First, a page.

I watched him playing these amazing solos, that I had grown up with and loved, and all those amazing heavy riffs – with three fingers.  I also feel that this is the same problem that hampers todd rundgren – who also, if you watch the films, seems to play mostly with three fingers.

one quarter of your vocabulary – gone. the other problem that adds to the problem is…facial expressions.  in guitar craft, this was identified for me as an issue – the fact that I was putting so much energy into pulling “rock and roll” faces, contorting my jaws and so on – that there was little energy left to play the guitar well.  I actually agree with this – it really can detract from your ability to concentrate.

and the problem for mr. page, to my mind was – I thought, my god, I would struggle to play ANY of those solos, if I were forbidden the use of my fourth finger.  some of the solos were incredibly awkward, with page barely able to hit the notes (because he was running out of fingers!) – because…he was only using three of his four fingers to fret!

it was maddening to watch, because I could see that he was making it far more difficult than it needs to be – if he had worked out the fingering using all four fingers – playing those solos, and those riffs – would have been much much easier to play! – both at the o2, and in his entire career as a guitarist…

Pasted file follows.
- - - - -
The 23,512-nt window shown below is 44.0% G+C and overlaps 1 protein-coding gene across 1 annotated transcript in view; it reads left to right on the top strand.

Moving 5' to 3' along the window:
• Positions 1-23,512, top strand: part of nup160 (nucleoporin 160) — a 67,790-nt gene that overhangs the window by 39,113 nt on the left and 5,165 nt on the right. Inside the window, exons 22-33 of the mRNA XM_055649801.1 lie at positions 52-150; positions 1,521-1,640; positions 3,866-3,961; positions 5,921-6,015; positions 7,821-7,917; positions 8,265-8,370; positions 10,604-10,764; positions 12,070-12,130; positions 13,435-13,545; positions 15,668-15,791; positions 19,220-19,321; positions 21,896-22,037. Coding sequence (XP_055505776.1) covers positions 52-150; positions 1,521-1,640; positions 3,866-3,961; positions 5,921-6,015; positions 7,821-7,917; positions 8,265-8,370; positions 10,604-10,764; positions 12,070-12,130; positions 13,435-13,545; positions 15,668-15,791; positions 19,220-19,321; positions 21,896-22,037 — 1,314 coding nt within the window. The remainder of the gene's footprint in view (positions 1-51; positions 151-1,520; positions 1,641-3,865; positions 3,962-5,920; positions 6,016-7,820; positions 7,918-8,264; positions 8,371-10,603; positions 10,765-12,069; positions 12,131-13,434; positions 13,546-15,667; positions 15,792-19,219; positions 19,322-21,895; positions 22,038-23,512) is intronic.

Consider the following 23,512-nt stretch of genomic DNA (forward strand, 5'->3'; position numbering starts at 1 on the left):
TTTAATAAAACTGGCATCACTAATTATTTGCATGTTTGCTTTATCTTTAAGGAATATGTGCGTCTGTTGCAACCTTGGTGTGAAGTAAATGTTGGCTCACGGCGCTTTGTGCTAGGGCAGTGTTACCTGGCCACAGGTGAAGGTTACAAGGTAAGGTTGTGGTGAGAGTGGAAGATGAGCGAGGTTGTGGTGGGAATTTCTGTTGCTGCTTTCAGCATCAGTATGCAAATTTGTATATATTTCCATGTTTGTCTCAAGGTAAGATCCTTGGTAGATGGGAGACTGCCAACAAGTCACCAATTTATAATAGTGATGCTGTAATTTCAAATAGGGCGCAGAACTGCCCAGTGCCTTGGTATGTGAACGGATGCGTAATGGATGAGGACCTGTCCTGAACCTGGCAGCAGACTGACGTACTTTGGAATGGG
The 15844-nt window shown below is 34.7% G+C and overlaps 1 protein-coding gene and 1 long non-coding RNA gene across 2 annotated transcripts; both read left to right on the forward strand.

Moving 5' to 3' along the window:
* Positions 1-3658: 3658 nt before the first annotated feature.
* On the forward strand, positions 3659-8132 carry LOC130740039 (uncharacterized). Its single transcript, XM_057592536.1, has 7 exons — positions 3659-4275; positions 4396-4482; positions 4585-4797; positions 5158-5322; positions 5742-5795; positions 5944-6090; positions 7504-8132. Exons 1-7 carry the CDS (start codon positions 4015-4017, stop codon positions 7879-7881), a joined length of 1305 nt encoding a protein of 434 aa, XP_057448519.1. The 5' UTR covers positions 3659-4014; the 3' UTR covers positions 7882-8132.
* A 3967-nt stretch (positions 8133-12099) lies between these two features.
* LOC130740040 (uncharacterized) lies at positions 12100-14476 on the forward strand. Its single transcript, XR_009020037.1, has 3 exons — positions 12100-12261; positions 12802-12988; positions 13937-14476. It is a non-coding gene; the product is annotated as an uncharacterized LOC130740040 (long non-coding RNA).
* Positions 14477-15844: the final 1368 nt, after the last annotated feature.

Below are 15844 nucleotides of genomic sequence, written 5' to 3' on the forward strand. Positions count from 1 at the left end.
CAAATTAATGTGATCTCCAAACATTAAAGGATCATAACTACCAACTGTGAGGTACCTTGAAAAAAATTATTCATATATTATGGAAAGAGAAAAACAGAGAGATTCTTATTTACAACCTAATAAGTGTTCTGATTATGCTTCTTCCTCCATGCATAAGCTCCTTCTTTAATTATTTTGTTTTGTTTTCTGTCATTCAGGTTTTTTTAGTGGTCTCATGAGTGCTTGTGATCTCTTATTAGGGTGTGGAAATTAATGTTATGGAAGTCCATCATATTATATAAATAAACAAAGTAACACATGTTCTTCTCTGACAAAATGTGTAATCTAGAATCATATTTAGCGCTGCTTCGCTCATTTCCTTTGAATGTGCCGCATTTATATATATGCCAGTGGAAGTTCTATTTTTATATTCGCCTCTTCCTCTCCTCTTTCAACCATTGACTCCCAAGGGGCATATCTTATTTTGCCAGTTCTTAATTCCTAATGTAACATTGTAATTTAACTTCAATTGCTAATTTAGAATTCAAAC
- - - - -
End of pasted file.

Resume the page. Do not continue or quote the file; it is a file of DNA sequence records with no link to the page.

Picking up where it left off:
I would say the same for todd, too, who is a brilliant guitarist; an absolute wizard in the studio – but live – and I’ve seen him many, many times – he can be all over the place – although his facial expression problems are nothing as bad as jimmy page’s are.

in hindsight, everything is 20/20, and in a way, who cares if they only play with three fingers – they are still great guitarists, playing great material, awesome riffs and awe-inspiring solos – and some of page’s solos, both in the 70s and at this one-off benefit concert for ahmet ertegun – were absolutely amazing

however, interestingly, a lot of the interesting things about page’s style that attracted me as a 15-year old guitarist – now, at the o2 concert, seemed to me to be the biggest weaknesses!  for example – the violin bow bit in “dazed and confused” – I loved that when I was a teenager, and yes, I had a violin bow, and I played that solo – and I played versions of the solo inspired from hearing live led zeppelin recordings – so I could play it studio or live – that bit seemed so clever and so inspired.

at the o2, it just sounded…lame.  pointless.  not inspiring, not clever, it just didn’t sound that good!  and I used to love that back in the day…

another example of this – is the wild theremin solo during “whole lotta love”.  again – if you just listened – it didn’t sound that good.  it looks great – but it doesn’t actually work as music. back in the day, a visual and sonic highlight – now, a sonic disaster that still looks fairly cool – but musically void.